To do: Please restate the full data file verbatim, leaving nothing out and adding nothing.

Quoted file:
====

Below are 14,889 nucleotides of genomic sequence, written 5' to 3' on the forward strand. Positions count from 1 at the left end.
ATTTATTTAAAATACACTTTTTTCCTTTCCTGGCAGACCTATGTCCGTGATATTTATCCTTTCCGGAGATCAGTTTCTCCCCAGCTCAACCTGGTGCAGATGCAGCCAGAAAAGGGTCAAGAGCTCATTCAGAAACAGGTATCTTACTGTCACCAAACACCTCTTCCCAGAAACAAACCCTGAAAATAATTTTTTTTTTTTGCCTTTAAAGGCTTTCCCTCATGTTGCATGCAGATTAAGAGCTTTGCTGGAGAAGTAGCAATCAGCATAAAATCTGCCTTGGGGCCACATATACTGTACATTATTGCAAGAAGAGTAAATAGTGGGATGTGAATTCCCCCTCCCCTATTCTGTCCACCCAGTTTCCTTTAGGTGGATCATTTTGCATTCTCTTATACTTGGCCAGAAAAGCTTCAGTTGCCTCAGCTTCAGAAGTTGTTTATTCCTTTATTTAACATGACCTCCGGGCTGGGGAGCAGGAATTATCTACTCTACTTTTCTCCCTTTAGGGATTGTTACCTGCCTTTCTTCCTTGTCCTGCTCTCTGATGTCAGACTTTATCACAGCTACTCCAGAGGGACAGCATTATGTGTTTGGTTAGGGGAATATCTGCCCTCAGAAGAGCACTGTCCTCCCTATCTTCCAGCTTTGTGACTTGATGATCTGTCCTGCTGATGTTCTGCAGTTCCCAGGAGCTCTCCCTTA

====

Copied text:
Below are 14,889 nucleotides of genomic sequence, written 5' to 3' on the forward strand. Positions count from 1 at the left end.
ATTTATTTAAAATACACTTTTTTCCTTTCCTGGCAGACCTATGTCCGTGATATTTATCCTTTCCGGAGATCAGTTTCTCCCCAGCTCAACCTGGTGCAGATGCAGCCAGAAAAGGGTCAAGAGCTCATTCAGAAACAGGTATCTTACTGTCACCAAACACCTCTTCCCAGAAACAAACCCTGAAAATAATTTTTTTTTTTTGCCTTTAAAGGCTTTCCCTCATGTTGCATGCAGATTAAGAGCTTTGCTGGAGAAGTAGCAATCAGCATAAAATCTGCCTTGGGGCCACATATACTGTACATTATTGCAAGAAGAGTAAATAGTGGGATGTGAATTCCCCCTCCCCTATTCTGTCCACCCAGTTTCCTTTAGGTGGATCATTTTGCATTCTCTTATACTTGGCCAGAAAAGCTTCAGTTGCCTCAGCTTCAGAAGTTGTTTATTCCTTTATTTAACATGACCTCCGGGCTGGGGAGCAGGAATTATCTACTCTACTTTTCTCCCTTTAGGGATTGTTACCTGCCTTTCTTCCTTGTCCTGCTCTCTGATGTCAGACTTTATCACAGCTACTCCAGAGGGACAGCATTATGTGTTTGGTTAGGGGAATATCTGCCCTCAGAAGAGCACTGTCCTCCCTATCTTCCAGCTTTGTGACTTGATGATCTGTCCTGCTGATGTTCTGCAGTTCCCAGGAGCTCTCCCTTA